And God Said to Cain / E Dio disse a Caino... (1970)

4.0 out of 5

Vengeful spirit Klaus Kinski rides into town upon a brisk gale and a ghostly horse; brandishing a double barrelled shotgun and a chip on his shoulder, Kinski seeks retribution with the man who sent him to the chain gang for a crime he didn't commit. Drenched in shadow, he silently creeps through the town's catacombs, efficiently dispatching the 30 mercenaries employed to protect his quarry - the doting but ultimately corrupt father of an innocent, blue eyed, blonde haired confederate son...

If Vengeance was his dress rehearsal, Antonio Margheriti truly nailed the Gothic EuroWestern second time around with And God Said to Cain. Entrusting long term collaborator Riccardo Pallattini with the moody, chiascuro tinted photography and allowing baroque interpretations of sound design to underline the atmospheric dread, the film is a stylistic feast for the senses.

Less a Western, more a dust-bowl exercise in stalk and slash, And God Said to Cain shrink-wraps the by-now-on-the-wane-spaghetti, repackaging it as a near perfect post-Django, pre- Fulci expression of frontier horror. Near perfect that is, because Carlo Savina's Tom Jones-esque title theme is somewhat out of place in this otherwise simmering, windswept essay in revenge.

Strike Commando 2 / Trappola diabolica (1988)

1.0 out of 5

Bruno Mattei's enjoyably inept Manilla Macaroni, Strike Commando, had shit for brains for sure, but at least it had a bit of fire in the old belly. Its sequel, a lazy "Braddock" clone penned, surprise surprise by Claudio Fragrasso, underlines the reductive tendencies of Flora Films' Filipino productions and the depressingly dystrophic state of Italian genre film come the end of the 80s.

Gone are the steroidal inflections of Reb Brown, replaced by cardboard cutout stand-in, Brent Huff. Here is truly a man incapable of acting, even if his flimsy career depended upon it. Instead, the production's payroll budget appears to have been thrown wholeheartedly at Richard Harris who manages to stay sober for just about long enough to solemnly do, well, nothing in particular actually.

The ubiquitous explosions inherent to Mattei's other and far superior Vietnam actioners are sadly nothing more here than damp squib-farts interrupted only by the awkward exchanges of dialogue better executed in the very worst excesses of a bargain basement Teddy Page effort. A ridiculous belching competition early on in the film says it all - Strike Commando 2 is a fizzy burp of movie.

Salvo (2013)

4.0 out of 5

Squealing tires and bursts of automatic fire introduce Salvo, a Mafia warrior who saves his boss from ambush and hunts down the failed assassin at home. Ear-witness to the revenge killing is the victim’s blind sister, who Salvo roughly steals away and locks up at a secret location. But despite this violent opener, Salvo is a story told in mood, not action. The setting is no postcard Sicily but rather a chiaroscuro of dark interiors and sun-blasted wastelands.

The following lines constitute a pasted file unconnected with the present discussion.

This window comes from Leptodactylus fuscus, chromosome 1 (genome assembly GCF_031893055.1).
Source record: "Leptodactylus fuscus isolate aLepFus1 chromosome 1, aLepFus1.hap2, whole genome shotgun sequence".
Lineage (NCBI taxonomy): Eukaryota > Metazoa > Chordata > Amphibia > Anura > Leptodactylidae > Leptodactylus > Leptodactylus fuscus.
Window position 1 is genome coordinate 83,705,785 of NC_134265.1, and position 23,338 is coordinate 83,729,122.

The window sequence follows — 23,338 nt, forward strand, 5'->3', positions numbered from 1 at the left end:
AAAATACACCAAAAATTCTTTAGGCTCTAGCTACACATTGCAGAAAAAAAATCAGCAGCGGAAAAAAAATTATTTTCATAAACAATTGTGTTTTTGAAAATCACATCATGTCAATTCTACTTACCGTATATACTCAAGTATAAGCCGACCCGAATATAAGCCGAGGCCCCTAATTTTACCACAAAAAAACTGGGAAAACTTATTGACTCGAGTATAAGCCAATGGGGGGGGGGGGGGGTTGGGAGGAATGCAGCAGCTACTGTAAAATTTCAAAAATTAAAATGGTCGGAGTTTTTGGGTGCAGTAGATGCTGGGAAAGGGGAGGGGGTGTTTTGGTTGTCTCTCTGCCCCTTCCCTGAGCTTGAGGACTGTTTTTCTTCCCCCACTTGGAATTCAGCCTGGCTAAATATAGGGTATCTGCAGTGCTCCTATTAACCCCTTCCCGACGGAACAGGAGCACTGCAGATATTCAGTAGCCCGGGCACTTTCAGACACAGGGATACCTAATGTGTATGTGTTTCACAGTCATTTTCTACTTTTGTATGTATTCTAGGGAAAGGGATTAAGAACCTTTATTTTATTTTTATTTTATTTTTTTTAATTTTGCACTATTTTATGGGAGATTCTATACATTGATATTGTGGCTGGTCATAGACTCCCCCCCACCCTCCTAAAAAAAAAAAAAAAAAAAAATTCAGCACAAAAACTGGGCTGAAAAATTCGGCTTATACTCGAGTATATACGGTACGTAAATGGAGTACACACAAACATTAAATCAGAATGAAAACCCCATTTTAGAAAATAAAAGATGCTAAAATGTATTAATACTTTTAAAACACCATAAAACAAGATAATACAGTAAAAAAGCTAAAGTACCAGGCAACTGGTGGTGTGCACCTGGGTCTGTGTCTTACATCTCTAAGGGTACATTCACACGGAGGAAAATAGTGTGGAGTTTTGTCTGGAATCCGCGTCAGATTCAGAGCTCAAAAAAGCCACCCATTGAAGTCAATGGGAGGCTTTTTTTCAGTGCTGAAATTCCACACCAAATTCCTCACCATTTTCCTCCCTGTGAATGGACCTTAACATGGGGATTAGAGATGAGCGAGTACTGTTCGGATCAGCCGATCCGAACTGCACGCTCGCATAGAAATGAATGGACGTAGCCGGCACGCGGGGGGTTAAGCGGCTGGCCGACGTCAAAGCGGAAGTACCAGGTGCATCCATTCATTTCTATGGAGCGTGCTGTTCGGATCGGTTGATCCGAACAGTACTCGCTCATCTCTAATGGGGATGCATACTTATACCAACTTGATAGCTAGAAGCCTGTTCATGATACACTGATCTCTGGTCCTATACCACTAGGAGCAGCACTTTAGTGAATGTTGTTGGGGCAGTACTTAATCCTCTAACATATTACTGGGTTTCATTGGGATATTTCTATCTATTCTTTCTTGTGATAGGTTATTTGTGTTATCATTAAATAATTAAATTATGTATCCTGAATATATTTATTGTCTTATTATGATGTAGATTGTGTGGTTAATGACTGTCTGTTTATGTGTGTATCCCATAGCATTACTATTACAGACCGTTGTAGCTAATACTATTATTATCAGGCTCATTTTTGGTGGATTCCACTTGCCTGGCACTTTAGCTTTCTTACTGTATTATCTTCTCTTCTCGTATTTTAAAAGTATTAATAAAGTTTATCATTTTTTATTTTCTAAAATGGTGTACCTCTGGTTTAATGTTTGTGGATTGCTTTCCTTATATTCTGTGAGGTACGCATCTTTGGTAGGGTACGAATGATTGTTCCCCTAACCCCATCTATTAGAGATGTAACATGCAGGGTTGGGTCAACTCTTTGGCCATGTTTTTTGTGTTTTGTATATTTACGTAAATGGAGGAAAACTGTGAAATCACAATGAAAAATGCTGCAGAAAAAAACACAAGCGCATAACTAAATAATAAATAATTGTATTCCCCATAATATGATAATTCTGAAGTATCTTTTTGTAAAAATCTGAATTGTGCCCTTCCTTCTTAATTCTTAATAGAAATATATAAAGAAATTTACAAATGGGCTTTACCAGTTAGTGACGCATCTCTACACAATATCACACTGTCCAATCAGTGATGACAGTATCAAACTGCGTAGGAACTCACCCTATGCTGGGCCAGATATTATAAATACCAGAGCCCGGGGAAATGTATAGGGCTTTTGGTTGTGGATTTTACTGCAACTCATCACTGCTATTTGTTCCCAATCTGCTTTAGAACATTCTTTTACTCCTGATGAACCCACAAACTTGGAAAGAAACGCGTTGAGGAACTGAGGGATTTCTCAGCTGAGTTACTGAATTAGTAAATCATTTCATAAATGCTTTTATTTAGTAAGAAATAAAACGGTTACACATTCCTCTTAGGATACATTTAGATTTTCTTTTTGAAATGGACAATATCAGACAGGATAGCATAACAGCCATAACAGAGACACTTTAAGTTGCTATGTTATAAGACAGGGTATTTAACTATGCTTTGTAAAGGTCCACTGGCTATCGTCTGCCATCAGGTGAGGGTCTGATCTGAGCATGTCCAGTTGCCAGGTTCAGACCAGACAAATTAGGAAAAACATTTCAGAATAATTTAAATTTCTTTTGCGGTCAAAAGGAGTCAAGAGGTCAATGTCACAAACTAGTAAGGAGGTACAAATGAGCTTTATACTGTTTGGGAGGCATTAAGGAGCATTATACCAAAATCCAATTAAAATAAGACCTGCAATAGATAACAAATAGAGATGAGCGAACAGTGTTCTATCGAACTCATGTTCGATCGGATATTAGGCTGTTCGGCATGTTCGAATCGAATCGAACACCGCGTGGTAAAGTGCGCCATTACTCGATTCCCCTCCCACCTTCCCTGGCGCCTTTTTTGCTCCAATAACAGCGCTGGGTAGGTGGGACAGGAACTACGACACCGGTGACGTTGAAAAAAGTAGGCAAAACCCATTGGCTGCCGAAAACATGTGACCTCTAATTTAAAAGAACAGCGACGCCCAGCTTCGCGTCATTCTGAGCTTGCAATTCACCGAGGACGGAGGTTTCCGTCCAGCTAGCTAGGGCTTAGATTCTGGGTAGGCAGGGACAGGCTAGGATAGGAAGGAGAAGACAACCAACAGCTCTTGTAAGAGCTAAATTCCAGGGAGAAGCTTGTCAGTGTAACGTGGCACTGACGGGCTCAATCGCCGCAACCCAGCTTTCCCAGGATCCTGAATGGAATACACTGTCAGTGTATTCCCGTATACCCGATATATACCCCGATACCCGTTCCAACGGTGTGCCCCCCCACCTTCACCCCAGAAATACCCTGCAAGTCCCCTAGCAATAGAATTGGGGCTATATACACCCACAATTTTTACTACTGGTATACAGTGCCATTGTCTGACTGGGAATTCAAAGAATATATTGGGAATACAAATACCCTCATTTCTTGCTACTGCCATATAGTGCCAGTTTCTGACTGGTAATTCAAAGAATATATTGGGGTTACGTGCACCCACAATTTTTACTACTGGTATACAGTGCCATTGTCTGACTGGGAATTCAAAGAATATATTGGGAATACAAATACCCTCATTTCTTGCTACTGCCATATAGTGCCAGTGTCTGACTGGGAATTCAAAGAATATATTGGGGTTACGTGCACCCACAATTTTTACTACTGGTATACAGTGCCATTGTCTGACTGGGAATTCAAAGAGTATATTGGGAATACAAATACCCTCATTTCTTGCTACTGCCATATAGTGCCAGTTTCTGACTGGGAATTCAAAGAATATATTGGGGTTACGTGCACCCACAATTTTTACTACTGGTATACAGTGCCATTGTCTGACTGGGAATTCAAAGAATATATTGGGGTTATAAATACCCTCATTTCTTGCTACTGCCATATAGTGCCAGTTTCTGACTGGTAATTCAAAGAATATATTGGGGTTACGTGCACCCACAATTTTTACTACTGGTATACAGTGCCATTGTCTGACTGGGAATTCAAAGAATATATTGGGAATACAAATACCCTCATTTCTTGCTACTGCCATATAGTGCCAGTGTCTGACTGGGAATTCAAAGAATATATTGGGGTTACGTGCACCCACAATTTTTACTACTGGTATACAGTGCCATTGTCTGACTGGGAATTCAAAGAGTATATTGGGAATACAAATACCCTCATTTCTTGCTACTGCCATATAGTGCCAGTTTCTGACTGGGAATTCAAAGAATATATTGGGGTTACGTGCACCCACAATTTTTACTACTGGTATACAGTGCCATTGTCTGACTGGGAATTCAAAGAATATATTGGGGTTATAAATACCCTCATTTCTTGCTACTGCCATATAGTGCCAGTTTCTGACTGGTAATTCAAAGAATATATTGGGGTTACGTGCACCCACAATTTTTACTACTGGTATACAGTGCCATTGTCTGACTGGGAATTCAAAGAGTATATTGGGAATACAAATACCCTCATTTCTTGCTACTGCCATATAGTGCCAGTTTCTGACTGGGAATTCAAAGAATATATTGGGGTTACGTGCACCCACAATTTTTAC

Saleh Bakri’s title character is silent, brutal and fearsome enough to keep his groveling landlord aquiver. Few words pass between Salvo and his sightless captive Rita, played by Sara Serraiocco with a nuanced blend of helplessness and aggression Both lead cloistered lives, making these opposites two of a kind. Like all gangster films, a template of violent acts is enforced, but these are practically relegated to subplot as the relationship of Salvo and Rita evolves in unexpected ways. The larger dilemma is whether either of these impaired loners will ultimately see the light.

Women's Prison Massacre / Blade Violent - I violenti (1983)

2.5 out of 5

While this house invasion style film occasionally goes under the name of Emanuelle in Prison, director Bruno Mattei and writer Claudio Fragasso seem to show little interest in making something that fits easily within the whole Black Emanuelle franchise. Despite Laura Gemser's high profile billing, it seems as though the Snuff Trap and Strike Commando director was more interested in the potential for action scenes than for the presence of Emanuelle herself. So, instead of the usual hose-downs, hair pulling and extended shower scenes, there's a Zombie Creeping Flesh style S.W.A.T siege, a blistering car chase and more gun-play than would be typically found within the genre.

Among a fairly generous helping of gore is an I Spit On Your Grave style razor castration and Iris from Beyond the Darkness, Franca Stoppi, gets her throat chomped. Carlo De Mejo, who had briefly become a fixture in Lucio Fulci splatter movies, gets shot.

Lorraine De Selle from Cannibal Ferox plays the warden. She gets to strip down to her standard, prison issue, stockings and suspenders. However it is all pretty tame compared to where Joe D'amato would take the series.

Maurizio Merli header graphic courtesy of Paddy O'Neill of Foxyfide Graphics